It’s hard to believe a new NHL season is right around the corner, and if you’re just starting to parse through the offseason news, it might be surprising to see which teams have undergone drastic changes, which have made methodical improvements, and which have left fans and insiders scratching their heads.
Drastic Changes: Calgary Flames
When Johnny Gaudreau and Matthew Tkachuk both decided to part ways with the Flames, they dealt the organization a seemingly impossible hand. Gaudreau and Tkachuk made up two-thirds of one of the most offensively dynamic lines in the league, as their line produced the most goals in the 2021-22 season.
Calgary’s front office had its work cut out for it trying to replace Gaudreau, a career point-per-game player, and Tkachuk, one of only two players under 25 years old to score 100 points last season. Nonetheless, management made smart decisions to remain serious contenders.
The Flames chose to trade Tkachuk rather than negotiate a short-term contract and risk losing him to free agency in the future after he informed the organization he had no intention of signing a long-term deal with them. In a surprising blockbuster trade, Calgary dealt Tkachuk to the Florida Panthers in return for Jonathan Huberdeau, MacKenzie Weegar and Cole Schwindt. Huberdeau recorded a career-high 115 points last season, and Weegar is an excellent two-way defenseman.
The Flames then cleared salary cap space to sign Nazem Kadri, the most sought-after free agent after Gaudreau. Kadri played the best hockey of his career last season and significantly contributed to the Colorado Avalanche’s success.
Calgary’s front office responded to significant challenges with smart additions to its roster. Fans should be excited to watch a different but still very talented team hit the ice in October.
Methodical Improvement: Ottawa Senators
While Ottawa did not have a particularly successful season last year, the Senators have made significant improvements to their roster this offseason to add to their young core. They traded for Alex DeBrincat and Cam Talbot, and signed free agent Claude Giroux.
At just 24 years old, DeBrincat put up 78 points in 82 games last season for the Chicago NHL team and absolutely has the potential to be a point-per-game player in the future.
DeBrincat can be someone that the Senators can build around for years to come. His signing alone is reason for Ottawa’s fans to get excited for the future.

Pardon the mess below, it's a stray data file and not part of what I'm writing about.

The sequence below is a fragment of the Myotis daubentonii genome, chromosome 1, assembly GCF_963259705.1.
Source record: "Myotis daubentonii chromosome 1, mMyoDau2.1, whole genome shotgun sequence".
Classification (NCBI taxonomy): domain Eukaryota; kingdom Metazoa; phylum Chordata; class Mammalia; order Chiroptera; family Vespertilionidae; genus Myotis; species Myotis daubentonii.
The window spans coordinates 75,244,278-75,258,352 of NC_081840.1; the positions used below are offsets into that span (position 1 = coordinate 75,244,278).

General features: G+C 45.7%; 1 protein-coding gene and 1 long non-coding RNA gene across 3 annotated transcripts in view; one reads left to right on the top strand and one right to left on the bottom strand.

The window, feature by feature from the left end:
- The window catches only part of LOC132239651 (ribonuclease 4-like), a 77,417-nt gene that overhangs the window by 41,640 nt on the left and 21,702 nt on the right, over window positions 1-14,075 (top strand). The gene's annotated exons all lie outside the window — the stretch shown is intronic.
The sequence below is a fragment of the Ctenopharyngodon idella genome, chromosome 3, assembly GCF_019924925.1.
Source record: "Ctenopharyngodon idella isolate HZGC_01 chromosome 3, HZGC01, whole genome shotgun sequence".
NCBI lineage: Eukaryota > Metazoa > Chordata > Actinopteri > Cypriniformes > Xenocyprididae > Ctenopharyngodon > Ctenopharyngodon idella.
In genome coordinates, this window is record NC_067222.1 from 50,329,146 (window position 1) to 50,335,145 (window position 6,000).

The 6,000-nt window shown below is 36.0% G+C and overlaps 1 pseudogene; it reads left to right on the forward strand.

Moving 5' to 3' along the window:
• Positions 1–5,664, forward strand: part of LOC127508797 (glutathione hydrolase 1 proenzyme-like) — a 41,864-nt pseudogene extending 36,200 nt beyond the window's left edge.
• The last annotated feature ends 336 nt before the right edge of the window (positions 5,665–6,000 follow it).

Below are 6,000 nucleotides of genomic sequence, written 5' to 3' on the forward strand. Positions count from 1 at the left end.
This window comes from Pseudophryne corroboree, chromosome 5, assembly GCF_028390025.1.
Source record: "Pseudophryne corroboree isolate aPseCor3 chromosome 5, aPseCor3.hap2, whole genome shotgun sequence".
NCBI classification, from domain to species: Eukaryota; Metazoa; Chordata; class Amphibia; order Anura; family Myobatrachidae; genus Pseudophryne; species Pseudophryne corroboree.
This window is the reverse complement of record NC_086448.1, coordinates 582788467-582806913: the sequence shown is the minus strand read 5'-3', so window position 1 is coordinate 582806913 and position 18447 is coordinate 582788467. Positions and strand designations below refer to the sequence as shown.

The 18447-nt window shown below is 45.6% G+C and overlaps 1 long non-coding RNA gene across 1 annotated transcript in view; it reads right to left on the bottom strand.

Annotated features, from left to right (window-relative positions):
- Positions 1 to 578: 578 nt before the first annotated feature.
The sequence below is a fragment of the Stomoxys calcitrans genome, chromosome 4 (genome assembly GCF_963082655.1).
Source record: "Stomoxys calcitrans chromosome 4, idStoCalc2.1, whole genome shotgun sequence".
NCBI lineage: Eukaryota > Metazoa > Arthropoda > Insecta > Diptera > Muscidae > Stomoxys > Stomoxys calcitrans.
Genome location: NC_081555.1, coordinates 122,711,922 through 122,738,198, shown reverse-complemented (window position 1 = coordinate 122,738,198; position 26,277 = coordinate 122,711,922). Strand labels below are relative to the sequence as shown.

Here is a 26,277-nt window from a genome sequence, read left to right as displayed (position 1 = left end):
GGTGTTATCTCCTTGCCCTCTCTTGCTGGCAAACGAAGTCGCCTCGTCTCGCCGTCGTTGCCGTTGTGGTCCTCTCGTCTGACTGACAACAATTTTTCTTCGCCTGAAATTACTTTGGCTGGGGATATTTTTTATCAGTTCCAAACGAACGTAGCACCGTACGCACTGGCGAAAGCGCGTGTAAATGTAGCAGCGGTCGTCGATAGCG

Talbot is a significant improvement over the Senators’ goalie last season Matt Murray, who recorded a 3.23 goals-against average and .899 save percentage over his two seasons with the Senators. Even though Talbot’s age makes it unlikely that he will be the Senators’ long-term solution, he will provide consistency and give the team the chance to win more games.
The addition of Giroux makes the Senators a far more offensively dangerous team. Giroux, a seven-time NHL all-star, also adds the kind of veteran leadership teams like to bring in to help mentor younger players. Ottawa’s offensive core includes captain Brady Tkachuk, Josh Norris, Tim Stützle and now DeBrincat, all of whom are under the age of 25. Giroux’s presence can help these players reach their full potential, which will be crucial to the long-term success of the team.
The Senators might be a couple years away from making the playoffs, but they are certainly on the right track.
Missing the Mark: Chicago
After ending the regular season with one of the worst records in the league, it is hard to argue Chicago has any other choice but to commit to a rebuild. Although team executives have made clear their intention to do so, they have consistently missed the mark.
This offseason, Chicago chose to part ways with DeBrincat, Kirby Dach and Dylan Strome. Each of them is young, and each, especially DeBrincat, has the potential to be part of a winning system. Instead of rebuilding around a young core, Chicago has chosen to cling to Jonathan Toews and Patrick Kane. To the front office’s credit, Chicago seems to be trying to move Kane, but it is hard to imagine a successful rebuild in Chicago’s future so long as it continues to deal young talent and hold on to depreciating assets.
Chicago desperately needs to invest in and develop young talent to have a real shot at being successful once again.